Body image and mental health
Julia Welstead looks at why we care so much about body image
Why are we bothered about how we look? Some would say they don’t care, others are obsessed with appearance, many of us are in between. Within the catch-all of ‘body image’ is our physique – shape, size, fitness level – and also how we cover our bodies – clothes, make-up, hair, piercings and tattoos. Apart from the obvious need to wear clothes to keep warm, what’s it all about?
As is so often the case, the answer lies in our innate needs – the nine essential emotional needs without which we cannot thrive as human beings and which, along with our innate resources, form the framework upon which the human givens approach is founded.
The drive to survive
Two of our essential emotional needs involve connection to our fellow humans: to be connected to our wider community, and to have at least one intimate relationship with a person who can accept us “warts and all”. This harks back to a time when we quite literally would not have survived outside a group – a tribe – within which we could share the responsibilities and benefits of staying safe and finding food, where we could thrive and procreate.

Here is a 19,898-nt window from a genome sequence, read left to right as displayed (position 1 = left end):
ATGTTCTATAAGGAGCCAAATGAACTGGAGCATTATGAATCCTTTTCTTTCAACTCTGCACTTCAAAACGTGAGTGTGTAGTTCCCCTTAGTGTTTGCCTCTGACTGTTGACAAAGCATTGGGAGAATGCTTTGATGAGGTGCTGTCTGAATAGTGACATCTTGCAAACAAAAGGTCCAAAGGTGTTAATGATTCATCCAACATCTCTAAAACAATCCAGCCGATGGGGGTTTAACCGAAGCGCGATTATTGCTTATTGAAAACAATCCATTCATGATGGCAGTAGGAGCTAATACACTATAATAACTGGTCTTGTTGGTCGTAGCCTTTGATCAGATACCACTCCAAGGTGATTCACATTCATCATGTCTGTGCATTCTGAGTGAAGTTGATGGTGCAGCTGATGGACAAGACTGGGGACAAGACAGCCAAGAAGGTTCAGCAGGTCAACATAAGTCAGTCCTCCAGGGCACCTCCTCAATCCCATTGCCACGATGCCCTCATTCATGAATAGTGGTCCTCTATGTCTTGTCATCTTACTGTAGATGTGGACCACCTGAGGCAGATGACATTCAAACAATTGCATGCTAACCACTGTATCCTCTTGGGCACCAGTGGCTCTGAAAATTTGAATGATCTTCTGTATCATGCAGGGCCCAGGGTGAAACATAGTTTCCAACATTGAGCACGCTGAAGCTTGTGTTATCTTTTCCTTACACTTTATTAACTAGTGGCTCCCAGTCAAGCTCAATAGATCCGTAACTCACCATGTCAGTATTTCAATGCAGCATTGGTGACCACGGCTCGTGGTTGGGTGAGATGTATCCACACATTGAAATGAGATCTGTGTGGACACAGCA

We innately need, therefore, to be accepted and to fit in. Studies on facial recognition, and the discovery of mirror neurons in our brains, show that we seek to connect with people who look like us, ergo if we want to join a group we will do things to emulate them. And of course this includes how we look and what we wear as well as how we behave, move, speak and express our beliefs about the world around us.
Think mods and rockers, goths, punks, for extreme examples, and then think of all the more subtle ways we all do this to an extent. We are mimics, and we build rapport through unconsciously matching our behaviours. An infant survival technique is to watch the facial expressions and movements of those around them and do their best to copy them, to learn how to fit in with their tribe as well as to get attention and therefore food, warmth and safety.
It’s clear then, that we are conscious of body image because we need to fit in with a group, and we need to attract a mate with whom we can feel completely relaxed. But how does this affect the state of our mental health? As with all our essential emotional needs, if our need for connection in both the broader context and in the intimate sense (and this need not be a sexual relationship) is not being well met, we will feel an array of emotions: unsettled, out of kilter, anxious, fearful, lonely, depressed.